Spring training is finally on the horizon. This year, like all the others, will see the Detroit Tigers arrive in Lakeland, Florida with several burning questions that will need to be answered. Some questions will find their answers right away, while others may take longer to develop.
Let’s get right to it. Here are the 6 burning questions as the Tigers head into camp:
Q: Is Jim Leyland on the hot seat if the Tigers don’t contend this year?
A: Come on now! Why are people even saying this? It’s natural to point your finger at the skipper when things don’t go as planned. What I can tell you is the following: Jim Leyland LOVES his players. He coaches with his heart on his sleeve for the entire baseball world to see. He represents everything that is right with Tiger baseball. The Tiger managerial job was the one he always wanted. He wants to bring a title to Detroit. I thought Leyland did a tremendous job last year amidst the plague of injuries that befell the Tigers. Look at the constant manager turnover that happens across Major League Baseball year in and year out. Is that what you want in Detroit? Jim Leyland is the manager of the Tigers and he should be until he is ready to hang up the spikes (that’s right, he still wears spikes!).
Q: Who will be the primary second baseman?
A: Well, Carlos Guillen has surpassed even his own standards. According to recent reports, he will not be ready to start the season due to the knee injury he suffered last year. So, instead of waiting until mid to late April for the first of his 2 or 3 seasonal injuries, he is starting the year on the DL from day 1, or so it seems. Next up are two second year players, Will Rhymes and Scott Sizemore. Anybody who watched Tiger baseball last year is probably pulling for Rhymes. Will hit .304 in 191 at-bats last year and provided a lot of energy along the way. Meanwhile, Sizemore got off on the wrong foot, literally, starting the season not quite ready to play on a recently healed broken ankle. It wasn’t until his recall late in the year that he showed his potential. He hit .224 in 143 at-bats but showed some big power right at the end. If you were paying attention prior to last season, you might recall the love affair the Tigers had with Sizemore. Believe me; he is going to get every chance to win that job. If both he and Rhymes prove they belong right out of camp, look for Detroit to move Guillen late in the spring, eat most of his salary, but clear a roster spot for the young duo of second basemen. This would be my preference. I’m ready to move on from Guillen.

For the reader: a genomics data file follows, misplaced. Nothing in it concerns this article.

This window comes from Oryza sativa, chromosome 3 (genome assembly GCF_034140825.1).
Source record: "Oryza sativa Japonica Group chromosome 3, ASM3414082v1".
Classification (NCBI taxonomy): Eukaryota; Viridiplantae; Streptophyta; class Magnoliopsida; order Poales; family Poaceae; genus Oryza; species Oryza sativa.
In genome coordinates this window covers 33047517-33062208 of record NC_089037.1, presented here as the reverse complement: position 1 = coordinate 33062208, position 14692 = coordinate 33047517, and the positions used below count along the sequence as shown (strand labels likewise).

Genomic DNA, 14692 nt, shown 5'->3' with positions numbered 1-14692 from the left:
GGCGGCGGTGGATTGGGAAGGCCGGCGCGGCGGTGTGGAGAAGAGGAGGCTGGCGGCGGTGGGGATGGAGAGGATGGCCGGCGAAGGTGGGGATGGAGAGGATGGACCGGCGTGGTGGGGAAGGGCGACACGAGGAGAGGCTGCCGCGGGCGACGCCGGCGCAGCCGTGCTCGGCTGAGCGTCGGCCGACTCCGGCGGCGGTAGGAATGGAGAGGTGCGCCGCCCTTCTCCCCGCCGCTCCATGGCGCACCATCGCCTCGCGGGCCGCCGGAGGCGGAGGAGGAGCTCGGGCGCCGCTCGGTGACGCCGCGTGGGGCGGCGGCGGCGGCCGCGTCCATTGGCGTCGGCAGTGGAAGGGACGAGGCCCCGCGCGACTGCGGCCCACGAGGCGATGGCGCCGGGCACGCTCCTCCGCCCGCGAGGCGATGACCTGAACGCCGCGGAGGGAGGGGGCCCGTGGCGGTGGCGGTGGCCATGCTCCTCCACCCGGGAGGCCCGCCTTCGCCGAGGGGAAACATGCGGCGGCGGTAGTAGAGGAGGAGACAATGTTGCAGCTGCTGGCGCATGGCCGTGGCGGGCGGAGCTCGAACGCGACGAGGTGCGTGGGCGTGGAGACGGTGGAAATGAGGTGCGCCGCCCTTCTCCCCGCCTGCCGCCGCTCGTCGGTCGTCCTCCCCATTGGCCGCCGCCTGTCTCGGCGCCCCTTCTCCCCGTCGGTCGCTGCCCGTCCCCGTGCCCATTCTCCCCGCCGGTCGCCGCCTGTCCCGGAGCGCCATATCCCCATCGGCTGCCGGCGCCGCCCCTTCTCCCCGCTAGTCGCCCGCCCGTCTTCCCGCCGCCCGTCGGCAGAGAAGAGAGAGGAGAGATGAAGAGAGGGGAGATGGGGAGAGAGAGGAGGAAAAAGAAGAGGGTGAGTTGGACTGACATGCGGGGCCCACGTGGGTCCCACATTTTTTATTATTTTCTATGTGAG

Q: Will Rick Porcello rebound?
A: He sort of already did. Rick was 4-7 with a 6.14 ERA in his first 13 starts of 2010. After his demotion and subsequent return to the team, he went 6-5 with a 4.00 ERA the rest of the way. Porcello just turned 22 and will be entering his 3rd season as a starter. It is completely reasonable to expect him to re-emerge as a huge part of the Tiger rotation. In case you were wondering, some other pitchers who really turned it on in their 3rd year of service include Roger Clemens, Greg Maddux, and Randy Johnson. Porcello learned invaluable lessons these past 2 years and perhaps most importantly, had to deal with adversity for the first time in his life as a pitcher. He is a level-headed, focused player who is going to learn from his mistakes of last year and put himself in the best possible position to succeed. Look for Porcello to bloom in 2011.